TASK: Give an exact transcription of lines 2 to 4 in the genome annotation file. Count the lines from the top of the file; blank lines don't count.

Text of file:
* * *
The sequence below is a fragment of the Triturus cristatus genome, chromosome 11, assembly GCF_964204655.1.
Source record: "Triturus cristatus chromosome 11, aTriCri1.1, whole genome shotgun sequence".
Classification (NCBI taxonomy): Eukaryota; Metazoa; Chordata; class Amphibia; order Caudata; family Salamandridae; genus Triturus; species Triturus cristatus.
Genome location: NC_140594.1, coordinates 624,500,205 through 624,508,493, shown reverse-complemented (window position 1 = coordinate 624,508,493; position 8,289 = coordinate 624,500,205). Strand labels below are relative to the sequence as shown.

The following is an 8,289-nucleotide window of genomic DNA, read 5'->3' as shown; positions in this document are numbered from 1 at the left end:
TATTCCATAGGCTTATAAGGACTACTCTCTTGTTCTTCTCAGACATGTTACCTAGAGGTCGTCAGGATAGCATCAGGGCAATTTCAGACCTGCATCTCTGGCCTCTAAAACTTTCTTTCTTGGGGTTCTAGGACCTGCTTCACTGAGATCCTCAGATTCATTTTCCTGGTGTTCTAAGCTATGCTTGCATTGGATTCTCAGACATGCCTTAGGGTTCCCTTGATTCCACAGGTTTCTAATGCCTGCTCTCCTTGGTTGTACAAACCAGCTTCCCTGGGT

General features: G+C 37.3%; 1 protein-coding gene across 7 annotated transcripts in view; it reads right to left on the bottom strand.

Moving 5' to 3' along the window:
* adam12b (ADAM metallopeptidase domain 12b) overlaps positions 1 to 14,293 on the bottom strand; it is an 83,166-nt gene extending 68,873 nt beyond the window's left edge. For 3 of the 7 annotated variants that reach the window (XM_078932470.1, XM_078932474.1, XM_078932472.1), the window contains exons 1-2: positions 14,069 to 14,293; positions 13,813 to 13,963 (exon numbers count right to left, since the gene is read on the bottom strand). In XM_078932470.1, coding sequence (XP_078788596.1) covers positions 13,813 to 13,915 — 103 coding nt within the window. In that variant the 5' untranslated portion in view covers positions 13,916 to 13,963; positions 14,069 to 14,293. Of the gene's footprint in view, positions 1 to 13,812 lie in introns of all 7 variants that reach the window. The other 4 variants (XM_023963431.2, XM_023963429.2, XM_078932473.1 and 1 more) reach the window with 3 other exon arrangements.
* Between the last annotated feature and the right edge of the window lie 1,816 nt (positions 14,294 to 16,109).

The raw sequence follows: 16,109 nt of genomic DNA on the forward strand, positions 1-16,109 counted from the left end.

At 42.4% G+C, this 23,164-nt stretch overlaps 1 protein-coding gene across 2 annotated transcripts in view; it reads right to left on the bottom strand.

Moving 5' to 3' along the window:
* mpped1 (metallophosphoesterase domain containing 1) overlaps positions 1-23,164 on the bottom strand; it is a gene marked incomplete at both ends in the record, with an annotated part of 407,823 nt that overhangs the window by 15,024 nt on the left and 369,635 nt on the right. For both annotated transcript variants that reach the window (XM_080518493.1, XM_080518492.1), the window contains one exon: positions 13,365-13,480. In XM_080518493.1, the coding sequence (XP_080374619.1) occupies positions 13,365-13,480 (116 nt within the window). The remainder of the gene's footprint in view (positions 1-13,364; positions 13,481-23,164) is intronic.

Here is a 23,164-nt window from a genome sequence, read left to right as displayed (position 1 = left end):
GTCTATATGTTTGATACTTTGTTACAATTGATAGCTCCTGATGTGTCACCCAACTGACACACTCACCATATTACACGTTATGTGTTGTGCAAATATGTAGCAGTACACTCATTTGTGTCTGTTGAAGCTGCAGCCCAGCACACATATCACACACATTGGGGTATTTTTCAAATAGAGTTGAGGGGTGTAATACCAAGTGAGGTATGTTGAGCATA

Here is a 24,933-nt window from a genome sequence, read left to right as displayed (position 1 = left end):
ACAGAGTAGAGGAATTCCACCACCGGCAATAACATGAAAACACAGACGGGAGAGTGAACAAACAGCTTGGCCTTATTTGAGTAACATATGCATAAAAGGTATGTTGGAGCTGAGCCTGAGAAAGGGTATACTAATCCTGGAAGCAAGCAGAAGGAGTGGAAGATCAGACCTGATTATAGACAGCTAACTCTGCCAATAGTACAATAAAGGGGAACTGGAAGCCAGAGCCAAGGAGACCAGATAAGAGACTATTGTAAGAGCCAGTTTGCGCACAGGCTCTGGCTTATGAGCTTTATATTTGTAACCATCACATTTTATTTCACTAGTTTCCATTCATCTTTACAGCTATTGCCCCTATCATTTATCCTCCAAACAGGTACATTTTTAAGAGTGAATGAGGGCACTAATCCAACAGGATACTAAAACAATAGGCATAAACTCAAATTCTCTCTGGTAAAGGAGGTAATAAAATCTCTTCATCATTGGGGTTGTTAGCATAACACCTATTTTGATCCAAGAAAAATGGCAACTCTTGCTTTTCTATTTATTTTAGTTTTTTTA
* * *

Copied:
Source record: "Triturus cristatus chromosome 11, aTriCri1.1, whole genome shotgun sequence".
Classification (NCBI taxonomy): Eukaryota; Metazoa; Chordata; class Amphibia; order Caudata; family Salamandridae; genus Triturus; species Triturus cristatus.
Genome location: NC_140594.1, coordinates 624,500,205 through 624,508,493, shown reverse-complemented (window position 1 = coordinate 624,508,493; position 8,289 = coordinate 624,500,205). Strand labels below are relative to the sequence as shown.